The Seventh-day Adventist Church recently marked important milestones in two South Pacific island nations. In the Cook Islands, two church members were elected to the nation’s parliament. In a first for Vanuatu, an Adventist school renovation project was granted government funding. Regional church leaders believe both events showcase the increasing visibility of the Adventist Church in the South Pacific and beyond.
Elected to Cook Islands Parliament
Two Seventh-day Adventists are new members of the Cook Islands parliament after the country recently held its general election.
Kitai Manuela Teinakore and Tereapii Maki-Kavana, both from the island of Aitutaki, are newly elected Members of Parliament (MPs). They join re-elected MP Toka Hagai, also an Adventist church member, who represents Rakahanga. Cook Islands prime minister Henry Puna, who comes from a strong Adventist family, was also re-elected.
Cook Islands Mission president Eliu Eliu welcomed the result. “[The elected members] will be positive contributors to the well-being of our nation,” he said.
South Pacific Division youth director Nick Kross, who recently conducted discipleship and youth leadership training in the Cook Islands, said: “They are all active Adventists; they are all engaged in churches, so that’s excellent for the country and excellent for [the Seventh-day Adventist Church] as well, to see that sort of representation.”
The islands are split into 24 electorates. More than 7,500 people voted in the June 14, 2018, election.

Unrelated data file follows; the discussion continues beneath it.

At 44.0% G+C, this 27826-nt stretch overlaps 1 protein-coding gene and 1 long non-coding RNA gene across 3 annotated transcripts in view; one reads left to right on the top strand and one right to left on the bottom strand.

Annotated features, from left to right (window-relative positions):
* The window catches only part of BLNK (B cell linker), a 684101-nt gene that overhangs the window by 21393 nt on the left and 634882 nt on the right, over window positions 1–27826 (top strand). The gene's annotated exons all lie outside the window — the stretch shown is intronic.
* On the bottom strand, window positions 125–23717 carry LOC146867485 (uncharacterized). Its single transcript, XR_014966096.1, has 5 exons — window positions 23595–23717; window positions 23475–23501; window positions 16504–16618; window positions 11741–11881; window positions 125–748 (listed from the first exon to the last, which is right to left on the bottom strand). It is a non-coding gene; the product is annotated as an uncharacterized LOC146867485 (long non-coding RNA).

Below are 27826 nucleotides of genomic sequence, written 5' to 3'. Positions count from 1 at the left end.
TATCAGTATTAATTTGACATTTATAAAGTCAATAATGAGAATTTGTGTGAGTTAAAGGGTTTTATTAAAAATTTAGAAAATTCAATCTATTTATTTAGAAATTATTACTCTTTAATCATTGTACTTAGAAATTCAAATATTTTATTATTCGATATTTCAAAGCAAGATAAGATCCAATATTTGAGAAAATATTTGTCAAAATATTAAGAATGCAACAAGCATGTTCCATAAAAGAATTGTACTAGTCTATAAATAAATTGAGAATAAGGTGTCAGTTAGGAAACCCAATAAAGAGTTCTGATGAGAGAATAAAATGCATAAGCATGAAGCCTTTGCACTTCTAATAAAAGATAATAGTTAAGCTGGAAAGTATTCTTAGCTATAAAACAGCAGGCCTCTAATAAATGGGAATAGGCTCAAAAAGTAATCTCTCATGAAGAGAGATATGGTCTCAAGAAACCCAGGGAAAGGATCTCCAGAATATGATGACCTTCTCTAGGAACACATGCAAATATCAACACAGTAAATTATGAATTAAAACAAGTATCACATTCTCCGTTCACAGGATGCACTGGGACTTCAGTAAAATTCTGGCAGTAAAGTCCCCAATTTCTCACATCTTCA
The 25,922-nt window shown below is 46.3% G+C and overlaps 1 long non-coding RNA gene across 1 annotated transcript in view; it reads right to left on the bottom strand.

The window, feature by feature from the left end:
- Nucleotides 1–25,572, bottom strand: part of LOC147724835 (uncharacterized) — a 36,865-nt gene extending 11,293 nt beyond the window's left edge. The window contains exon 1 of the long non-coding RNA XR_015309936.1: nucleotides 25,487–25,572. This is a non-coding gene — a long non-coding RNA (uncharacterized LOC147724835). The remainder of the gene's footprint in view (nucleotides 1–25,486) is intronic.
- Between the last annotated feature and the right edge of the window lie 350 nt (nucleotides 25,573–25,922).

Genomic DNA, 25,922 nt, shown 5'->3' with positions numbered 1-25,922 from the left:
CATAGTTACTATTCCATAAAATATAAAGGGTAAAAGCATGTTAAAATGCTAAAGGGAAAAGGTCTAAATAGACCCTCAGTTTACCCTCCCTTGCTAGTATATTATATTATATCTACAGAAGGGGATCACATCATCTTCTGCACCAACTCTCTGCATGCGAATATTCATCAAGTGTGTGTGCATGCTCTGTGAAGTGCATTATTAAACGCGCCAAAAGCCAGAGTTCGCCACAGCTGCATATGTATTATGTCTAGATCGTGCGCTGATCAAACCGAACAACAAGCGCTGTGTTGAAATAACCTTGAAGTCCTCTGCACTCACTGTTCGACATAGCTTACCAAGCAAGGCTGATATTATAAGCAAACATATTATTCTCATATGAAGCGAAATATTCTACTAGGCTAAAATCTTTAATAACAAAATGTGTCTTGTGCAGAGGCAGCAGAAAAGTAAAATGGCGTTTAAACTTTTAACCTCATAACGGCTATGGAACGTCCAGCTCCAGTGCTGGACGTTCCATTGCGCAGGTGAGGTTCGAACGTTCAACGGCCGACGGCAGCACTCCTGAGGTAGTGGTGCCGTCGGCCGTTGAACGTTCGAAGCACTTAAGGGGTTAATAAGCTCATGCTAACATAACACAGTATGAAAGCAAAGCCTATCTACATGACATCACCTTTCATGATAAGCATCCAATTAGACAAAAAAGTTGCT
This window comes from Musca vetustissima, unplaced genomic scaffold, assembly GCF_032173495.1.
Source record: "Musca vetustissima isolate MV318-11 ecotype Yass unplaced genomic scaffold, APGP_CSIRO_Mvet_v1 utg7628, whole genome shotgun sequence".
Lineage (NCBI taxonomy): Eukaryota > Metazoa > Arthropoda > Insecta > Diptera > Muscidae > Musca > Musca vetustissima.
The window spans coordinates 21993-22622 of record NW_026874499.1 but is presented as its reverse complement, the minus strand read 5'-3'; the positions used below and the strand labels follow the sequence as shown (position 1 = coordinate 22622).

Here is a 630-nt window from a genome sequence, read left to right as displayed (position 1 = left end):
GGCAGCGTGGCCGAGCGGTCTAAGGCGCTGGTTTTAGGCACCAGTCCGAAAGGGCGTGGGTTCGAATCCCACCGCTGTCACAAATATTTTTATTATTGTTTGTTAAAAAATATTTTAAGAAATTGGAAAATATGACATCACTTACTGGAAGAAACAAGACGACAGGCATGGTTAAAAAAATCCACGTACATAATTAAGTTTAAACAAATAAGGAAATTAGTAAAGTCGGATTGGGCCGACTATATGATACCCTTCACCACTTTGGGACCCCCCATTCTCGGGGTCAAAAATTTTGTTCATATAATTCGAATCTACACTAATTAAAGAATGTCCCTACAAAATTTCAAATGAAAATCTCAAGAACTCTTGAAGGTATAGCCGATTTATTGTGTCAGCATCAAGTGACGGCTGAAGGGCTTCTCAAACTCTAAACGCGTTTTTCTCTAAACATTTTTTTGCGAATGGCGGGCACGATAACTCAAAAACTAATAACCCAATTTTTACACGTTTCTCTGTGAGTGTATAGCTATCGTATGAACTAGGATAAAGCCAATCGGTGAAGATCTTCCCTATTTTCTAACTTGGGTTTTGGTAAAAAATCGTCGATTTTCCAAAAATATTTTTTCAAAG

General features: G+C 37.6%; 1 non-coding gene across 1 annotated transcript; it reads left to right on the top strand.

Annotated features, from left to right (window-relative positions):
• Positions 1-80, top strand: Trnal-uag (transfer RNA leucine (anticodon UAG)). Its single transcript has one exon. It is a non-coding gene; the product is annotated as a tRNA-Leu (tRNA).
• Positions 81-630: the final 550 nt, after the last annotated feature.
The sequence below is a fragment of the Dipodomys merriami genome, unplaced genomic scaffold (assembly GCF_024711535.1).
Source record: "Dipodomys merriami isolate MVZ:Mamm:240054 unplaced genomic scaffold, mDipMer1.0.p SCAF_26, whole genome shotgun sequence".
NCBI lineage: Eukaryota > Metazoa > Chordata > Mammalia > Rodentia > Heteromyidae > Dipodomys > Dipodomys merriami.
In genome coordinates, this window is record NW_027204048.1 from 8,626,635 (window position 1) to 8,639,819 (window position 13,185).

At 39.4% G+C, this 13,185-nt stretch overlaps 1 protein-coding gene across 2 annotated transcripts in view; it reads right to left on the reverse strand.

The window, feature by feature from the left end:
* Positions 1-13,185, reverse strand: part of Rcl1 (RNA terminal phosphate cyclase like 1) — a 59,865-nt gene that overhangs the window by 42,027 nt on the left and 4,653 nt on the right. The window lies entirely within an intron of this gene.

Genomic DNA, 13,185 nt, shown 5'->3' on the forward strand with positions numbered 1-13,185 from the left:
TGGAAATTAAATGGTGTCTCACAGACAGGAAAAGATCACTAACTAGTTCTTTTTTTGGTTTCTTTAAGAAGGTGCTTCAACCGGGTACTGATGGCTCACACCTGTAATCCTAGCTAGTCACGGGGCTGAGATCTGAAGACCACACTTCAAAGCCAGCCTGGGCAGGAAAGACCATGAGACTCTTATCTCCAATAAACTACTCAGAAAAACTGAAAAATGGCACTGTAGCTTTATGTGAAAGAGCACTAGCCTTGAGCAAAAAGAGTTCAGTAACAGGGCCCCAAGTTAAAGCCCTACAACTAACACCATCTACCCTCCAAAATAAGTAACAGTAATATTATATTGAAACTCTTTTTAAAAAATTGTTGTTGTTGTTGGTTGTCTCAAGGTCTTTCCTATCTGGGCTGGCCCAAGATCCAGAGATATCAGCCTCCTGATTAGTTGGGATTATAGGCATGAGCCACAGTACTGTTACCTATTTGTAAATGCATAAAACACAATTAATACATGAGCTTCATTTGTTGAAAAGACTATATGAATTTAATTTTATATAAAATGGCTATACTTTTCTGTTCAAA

Government Funding in Vanuatu
For the first time, the Seventh-day Adventist Church in the trans-Pacific region has received government funding to renovate an Adventist school.
Church leaders, members, and government officers launched the Kwataparen School construction project on July 9, 2018. Kwataparen School is one of four junior schools to be renovated on the island of Tanna. Vanuatu education minister Jean Pierre Nirua attended the launch ceremony, together with government officials, community and church members, and other stakeholders involved in the project.
Upgrades will include a boys’ and girls’ dormitory with a toilet block, an administration building, a dining hall with kitchen and two staff houses, along with repairs to an existing classroom building and two existing staff houses.
Speaking to those in attendance, the education minister thanked the community for their patience, prayers, and commitment to the project, asking for support for the smooth running of the renovation work.
Representing the Seventh-day Adventist Church, Vanuatu Mission chief financial officer Apisalome Seru delivered a response to the Minister for Education. “It was a humbling experience,” he said after the ceremony. “Many community and church members attended the launch, and the Minister for Education gave them time to ask questions, which were answered by his team.”
Seru shared that the project terms show respect for Adventist commitment to the Bible, including the biblical seventh-day Sabbath.
“A clause in the building contract states that work will finish at 4:00 p.m. every Friday and that no work will be carried out on both Sabbath and Sunday,” Seru said. “It is clear evidence of how God can use authority to further His kingdom in Vanuatu.”
The total funding for the project is close to AU$2 million (US$1.48 million). The project is expected to be completed by July 2019.